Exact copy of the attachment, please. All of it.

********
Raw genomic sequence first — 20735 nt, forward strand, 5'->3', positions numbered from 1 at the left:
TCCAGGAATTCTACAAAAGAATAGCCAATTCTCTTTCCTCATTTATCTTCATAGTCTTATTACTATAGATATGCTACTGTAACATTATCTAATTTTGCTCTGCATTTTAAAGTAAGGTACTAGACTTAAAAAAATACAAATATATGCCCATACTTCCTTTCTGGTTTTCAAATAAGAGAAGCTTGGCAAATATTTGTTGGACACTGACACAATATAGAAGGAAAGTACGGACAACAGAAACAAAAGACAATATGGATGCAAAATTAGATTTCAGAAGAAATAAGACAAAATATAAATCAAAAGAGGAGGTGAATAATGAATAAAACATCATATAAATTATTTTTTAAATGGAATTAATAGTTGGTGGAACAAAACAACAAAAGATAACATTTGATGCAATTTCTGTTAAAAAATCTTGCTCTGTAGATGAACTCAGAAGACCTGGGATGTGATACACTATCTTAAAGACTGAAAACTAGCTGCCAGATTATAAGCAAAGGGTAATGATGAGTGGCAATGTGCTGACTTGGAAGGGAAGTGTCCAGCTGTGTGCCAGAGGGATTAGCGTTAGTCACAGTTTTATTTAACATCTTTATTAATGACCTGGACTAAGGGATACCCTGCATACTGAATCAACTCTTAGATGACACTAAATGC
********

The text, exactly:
Raw genomic sequence first — 20735 nt, forward strand, 5'->3', positions numbered from 1 at the left:
TCCAGGAATTCTACAAAAGAATAGCCAATTCTCTTTCCTCATTTATCTTCATAGTCTTATTACTATAGATATGCTACTGTAACATTATCTAATTTTGCTCTGCATTTTAAAGTAAGGTACTAGACTTAAAAAAATACAAATATATGCCCATACTTCCTTTCTGGTTTTCAAATAAGAGAAGCTTGGCAAATATTTGTTGGACACTGACACAATATAGAAGGAAAGTACGGACAACAGAAACAAAAGACAATATGGATGCAAAATTAGATTTCAGAAGAAATAAGACAAAATATAAATCAAAAGAGGAGGTGAATAATGAATAAAACATCATATAAATTATTTTTTAAATGGAATTAATAGTTGGTGGAACAAAACAACAAAAGATAACATTTGATGCAATTTCTGTTAAAAAATCTTGCTCTGTAGATGAACTCAGAAGACCTGGGATGTGATACACTATCTTAAAGACTGAAAACTAGCTGCCAGATTATAAGCAAAGGGTAATGATGAGTGGCAATGTGCTGACTTGGAAGGGAAGTGTCCAGCTGTGTGCCAGAGGGATTAGCGTTAGTCACAGTTTTATTTAACATCTTTATTAATGACCTGGACTAAGGGATACCCTGCATACTGAATCAACTCTTAGATGACACTAAATGC